When Roger Patterson and Bob Gimlin filmed the Bigfoot walking across the sandbar back 1967, little did they know that their film would be scrutinized by skeptics trying to debunk it. To this day, no one has been able to duplicate the creature they caught on film. The BFRO gives us an example of one colossal failed attempt by a TV network to recreate the "costume":
Q: Why can't it be done? Why can't anyone accurately recreate the "costume" used in the Patterson footage?
A: It's not a man in a costume ...
The image on the right is from a scene in an episode of X-Creatures. X-Creatures was a wildlife documentary series made by the BBC's (British Broadcasting Corporation) Natural History Unit. The episode was filmed around 1995 or later.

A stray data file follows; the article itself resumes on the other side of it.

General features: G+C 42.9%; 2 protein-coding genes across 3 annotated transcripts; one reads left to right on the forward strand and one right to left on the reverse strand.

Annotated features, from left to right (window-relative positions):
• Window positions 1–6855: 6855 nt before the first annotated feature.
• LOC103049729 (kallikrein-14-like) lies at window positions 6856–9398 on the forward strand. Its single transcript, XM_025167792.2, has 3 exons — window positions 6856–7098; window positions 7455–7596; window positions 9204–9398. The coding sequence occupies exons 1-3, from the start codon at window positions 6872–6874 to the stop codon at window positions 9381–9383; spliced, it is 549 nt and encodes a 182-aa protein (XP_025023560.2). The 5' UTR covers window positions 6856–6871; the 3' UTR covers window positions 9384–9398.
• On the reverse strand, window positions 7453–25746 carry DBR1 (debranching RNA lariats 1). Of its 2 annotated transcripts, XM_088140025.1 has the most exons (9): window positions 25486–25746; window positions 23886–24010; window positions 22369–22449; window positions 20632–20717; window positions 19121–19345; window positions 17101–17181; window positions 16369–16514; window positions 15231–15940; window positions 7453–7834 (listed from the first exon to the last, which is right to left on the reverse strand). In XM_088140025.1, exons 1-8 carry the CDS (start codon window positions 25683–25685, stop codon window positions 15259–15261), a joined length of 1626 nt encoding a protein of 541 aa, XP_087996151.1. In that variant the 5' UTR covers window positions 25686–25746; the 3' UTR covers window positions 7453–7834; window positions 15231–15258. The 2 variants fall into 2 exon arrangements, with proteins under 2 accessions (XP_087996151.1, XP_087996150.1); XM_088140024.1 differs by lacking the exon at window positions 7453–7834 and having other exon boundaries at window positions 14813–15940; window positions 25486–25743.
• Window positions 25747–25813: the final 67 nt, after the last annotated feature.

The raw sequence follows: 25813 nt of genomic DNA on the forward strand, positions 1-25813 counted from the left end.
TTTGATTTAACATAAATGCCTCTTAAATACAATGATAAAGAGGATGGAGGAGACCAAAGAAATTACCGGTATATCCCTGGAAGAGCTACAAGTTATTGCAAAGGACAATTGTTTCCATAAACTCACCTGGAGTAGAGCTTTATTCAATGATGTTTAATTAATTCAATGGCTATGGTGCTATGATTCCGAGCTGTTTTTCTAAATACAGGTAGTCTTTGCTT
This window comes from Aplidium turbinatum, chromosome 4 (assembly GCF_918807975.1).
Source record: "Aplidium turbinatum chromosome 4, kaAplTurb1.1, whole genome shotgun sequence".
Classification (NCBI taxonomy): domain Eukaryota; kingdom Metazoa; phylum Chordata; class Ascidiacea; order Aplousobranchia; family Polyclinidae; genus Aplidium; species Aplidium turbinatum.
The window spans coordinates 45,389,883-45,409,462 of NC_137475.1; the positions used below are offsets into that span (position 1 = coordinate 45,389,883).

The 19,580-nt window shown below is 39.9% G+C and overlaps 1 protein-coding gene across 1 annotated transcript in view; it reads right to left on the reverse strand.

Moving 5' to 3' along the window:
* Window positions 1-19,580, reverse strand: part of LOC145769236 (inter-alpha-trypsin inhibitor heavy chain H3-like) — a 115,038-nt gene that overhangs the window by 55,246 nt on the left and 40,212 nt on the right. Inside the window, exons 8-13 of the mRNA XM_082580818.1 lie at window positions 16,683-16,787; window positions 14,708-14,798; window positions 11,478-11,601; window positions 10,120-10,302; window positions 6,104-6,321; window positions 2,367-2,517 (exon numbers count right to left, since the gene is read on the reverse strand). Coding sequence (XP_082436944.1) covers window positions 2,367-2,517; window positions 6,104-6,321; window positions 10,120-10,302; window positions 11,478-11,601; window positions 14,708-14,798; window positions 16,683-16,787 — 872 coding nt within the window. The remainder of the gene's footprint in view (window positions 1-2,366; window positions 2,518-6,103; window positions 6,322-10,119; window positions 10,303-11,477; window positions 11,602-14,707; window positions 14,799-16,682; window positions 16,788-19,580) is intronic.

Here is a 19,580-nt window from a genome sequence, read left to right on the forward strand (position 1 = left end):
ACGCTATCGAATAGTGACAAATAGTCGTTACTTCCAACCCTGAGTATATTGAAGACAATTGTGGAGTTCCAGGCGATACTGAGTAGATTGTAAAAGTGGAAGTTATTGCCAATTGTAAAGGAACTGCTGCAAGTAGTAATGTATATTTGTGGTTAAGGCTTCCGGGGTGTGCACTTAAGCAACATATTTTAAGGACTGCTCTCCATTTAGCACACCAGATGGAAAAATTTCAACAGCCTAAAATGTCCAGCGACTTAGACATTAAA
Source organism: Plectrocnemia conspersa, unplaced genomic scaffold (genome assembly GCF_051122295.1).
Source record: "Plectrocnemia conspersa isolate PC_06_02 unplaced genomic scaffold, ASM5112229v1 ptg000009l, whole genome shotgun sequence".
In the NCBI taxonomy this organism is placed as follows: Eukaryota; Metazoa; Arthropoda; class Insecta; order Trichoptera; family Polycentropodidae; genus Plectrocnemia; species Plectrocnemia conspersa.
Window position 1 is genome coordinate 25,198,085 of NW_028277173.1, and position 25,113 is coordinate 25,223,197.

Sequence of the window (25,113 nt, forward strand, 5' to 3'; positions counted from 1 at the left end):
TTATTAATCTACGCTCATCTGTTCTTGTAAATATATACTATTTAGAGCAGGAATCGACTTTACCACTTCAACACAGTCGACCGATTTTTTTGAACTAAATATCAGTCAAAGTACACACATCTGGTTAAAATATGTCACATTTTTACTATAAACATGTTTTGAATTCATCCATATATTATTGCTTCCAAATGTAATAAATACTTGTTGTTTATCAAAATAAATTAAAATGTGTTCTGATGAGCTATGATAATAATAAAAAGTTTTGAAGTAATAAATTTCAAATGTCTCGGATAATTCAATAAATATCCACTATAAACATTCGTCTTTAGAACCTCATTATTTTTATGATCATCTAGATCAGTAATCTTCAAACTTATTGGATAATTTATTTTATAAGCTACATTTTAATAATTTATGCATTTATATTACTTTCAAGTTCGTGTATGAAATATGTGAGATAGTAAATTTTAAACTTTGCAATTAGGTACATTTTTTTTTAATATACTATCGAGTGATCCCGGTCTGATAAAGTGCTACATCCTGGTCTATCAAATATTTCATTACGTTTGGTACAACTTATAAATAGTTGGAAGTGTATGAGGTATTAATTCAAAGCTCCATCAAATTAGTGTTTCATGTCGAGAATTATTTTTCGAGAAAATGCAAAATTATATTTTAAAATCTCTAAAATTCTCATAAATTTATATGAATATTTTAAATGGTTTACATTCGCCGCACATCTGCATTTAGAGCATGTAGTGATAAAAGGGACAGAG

In this program the BBC sought to debunk the Patterson footage by recreating the "hoax."
In order to have the most exacting re-enactment possible, the BBC hired the best monster costume designer in Hollywood and even took the costume to the same location where the Patterson incident occurred in Northern California.
How could the BBC have missed the mark so badly with their replica of the Patterson "costume"?
In the Patterson footage, the figure's muscles are flexing noticeably as the figure walks away. To simulate that, the BBC's costume designers in Hollywood had to create a costume that would show the same effect of flexing muscles.
Remote controlled soft-tissue prosthetics were not invented until well after 1967, so they could not be used in an honest replica of a 1967 costume. The costume had to allow the actor's own muscles to flex the outermost surface of the costume.